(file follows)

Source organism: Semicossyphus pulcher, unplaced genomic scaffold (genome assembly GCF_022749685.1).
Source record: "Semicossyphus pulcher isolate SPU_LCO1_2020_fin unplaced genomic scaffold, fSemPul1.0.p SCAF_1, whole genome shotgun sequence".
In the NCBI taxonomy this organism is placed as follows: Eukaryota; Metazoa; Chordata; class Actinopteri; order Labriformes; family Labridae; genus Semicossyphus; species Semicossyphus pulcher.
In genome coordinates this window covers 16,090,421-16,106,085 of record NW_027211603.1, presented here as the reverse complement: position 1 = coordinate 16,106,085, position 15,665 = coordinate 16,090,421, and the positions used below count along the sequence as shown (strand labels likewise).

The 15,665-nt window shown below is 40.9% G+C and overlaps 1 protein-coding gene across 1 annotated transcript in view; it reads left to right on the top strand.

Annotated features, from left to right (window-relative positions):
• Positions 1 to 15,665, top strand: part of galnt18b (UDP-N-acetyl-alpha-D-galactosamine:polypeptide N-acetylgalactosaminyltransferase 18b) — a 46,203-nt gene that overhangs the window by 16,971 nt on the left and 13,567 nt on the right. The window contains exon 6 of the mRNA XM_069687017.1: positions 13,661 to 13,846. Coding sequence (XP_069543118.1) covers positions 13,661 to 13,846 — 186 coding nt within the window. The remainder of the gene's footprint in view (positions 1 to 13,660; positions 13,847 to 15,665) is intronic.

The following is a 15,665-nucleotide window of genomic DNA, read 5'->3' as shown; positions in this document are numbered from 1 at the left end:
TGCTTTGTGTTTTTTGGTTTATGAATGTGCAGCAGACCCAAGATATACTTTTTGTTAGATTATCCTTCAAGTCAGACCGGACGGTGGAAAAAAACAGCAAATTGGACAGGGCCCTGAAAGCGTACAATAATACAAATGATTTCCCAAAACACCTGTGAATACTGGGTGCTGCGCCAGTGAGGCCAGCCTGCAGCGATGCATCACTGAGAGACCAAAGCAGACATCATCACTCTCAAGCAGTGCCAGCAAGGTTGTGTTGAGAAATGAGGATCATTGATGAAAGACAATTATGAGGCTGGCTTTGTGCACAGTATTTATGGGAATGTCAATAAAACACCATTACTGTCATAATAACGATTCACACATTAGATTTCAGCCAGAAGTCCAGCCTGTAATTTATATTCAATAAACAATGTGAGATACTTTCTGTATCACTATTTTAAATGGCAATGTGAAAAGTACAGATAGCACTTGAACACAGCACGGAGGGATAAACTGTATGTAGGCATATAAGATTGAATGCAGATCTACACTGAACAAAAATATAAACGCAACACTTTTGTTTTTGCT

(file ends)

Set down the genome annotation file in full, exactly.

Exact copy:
Source organism: Semicossyphus pulcher, unplaced genomic scaffold (genome assembly GCF_022749685.1).
Source record: "Semicossyphus pulcher isolate SPU_LCO1_2020_fin unplaced genomic scaffold, fSemPul1.0.p SCAF_1, whole genome shotgun sequence".
In the NCBI taxonomy this organism is placed as follows: Eukaryota; Metazoa; Chordata; class Actinopteri; order Labriformes; family Labridae; genus Semicossyphus; species Semicossyphus pulcher.
In genome coordinates this window covers 16,090,421-16,106,085 of record NW_027211603.1, presented here as the reverse complement: position 1 = coordinate 16,106,085, position 15,665 = coordinate 16,090,421, and the positions used below count along the sequence as shown (strand labels likewise).

The 15,665-nt window shown below is 40.9% G+C and overlaps 1 protein-coding gene across 1 annotated transcript in view; it reads left to right on the top strand.

Annotated features, from left to right (window-relative positions):
• Positions 1 to 15,665, top strand: part of galnt18b (UDP-N-acetyl-alpha-D-galactosamine:polypeptide N-acetylgalactosaminyltransferase 18b) — a 46,203-nt gene that overhangs the window by 16,971 nt on the left and 13,567 nt on the right. The window contains exon 6 of the mRNA XM_069687017.1: positions 13,661 to 13,846. Coding sequence (XP_069543118.1) covers positions 13,661 to 13,846 — 186 coding nt within the window. The remainder of the gene's footprint in view (positions 1 to 13,660; positions 13,847 to 15,665) is intronic.

The following is a 15,665-nucleotide window of genomic DNA, read 5'->3' as shown; positions in this document are numbered from 1 at the left end:
TGCTTTGTGTTTTTTGGTTTATGAATGTGCAGCAGACCCAAGATATACTTTTTGTTAGATTATCCTTCAAGTCAGACCGGACGGTGGAAAAAAACAGCAAATTGGACAGGGCCCTGAAAGCGTACAATAATACAAATGATTTCCCAAAACACCTGTGAATACTGGGTGCTGCGCCAGTGAGGCCAGCCTGCAGCGATGCATCACTGAGAGACCAAAGCAGACATCATCACTCTCAAGCAGTGCCAGCAAGGTTGTGTTGAGAAATGAGGATCATTGATGAAAGACAATTATGAGGCTGGCTTTGTGCACAGTATTTATGGGAATGTCAATAAAACACCATTACTGTCATAATAACGATTCACACATTAGATTTCAGCCAGAAGTCCAGCCTGTAATTTATATTCAATAAACAATGTGAGATACTTTCTGTATCACTATTTTAAATGGCAATGTGAAAAGTACAGATAGCACTTGAACACAGCACGGAGGGATAAACTGTATGTAGGCATATAAGATTGAATGCAGATCTACACTGAACAAAAATATAAACGCAACACTTTTGTTTTTGCT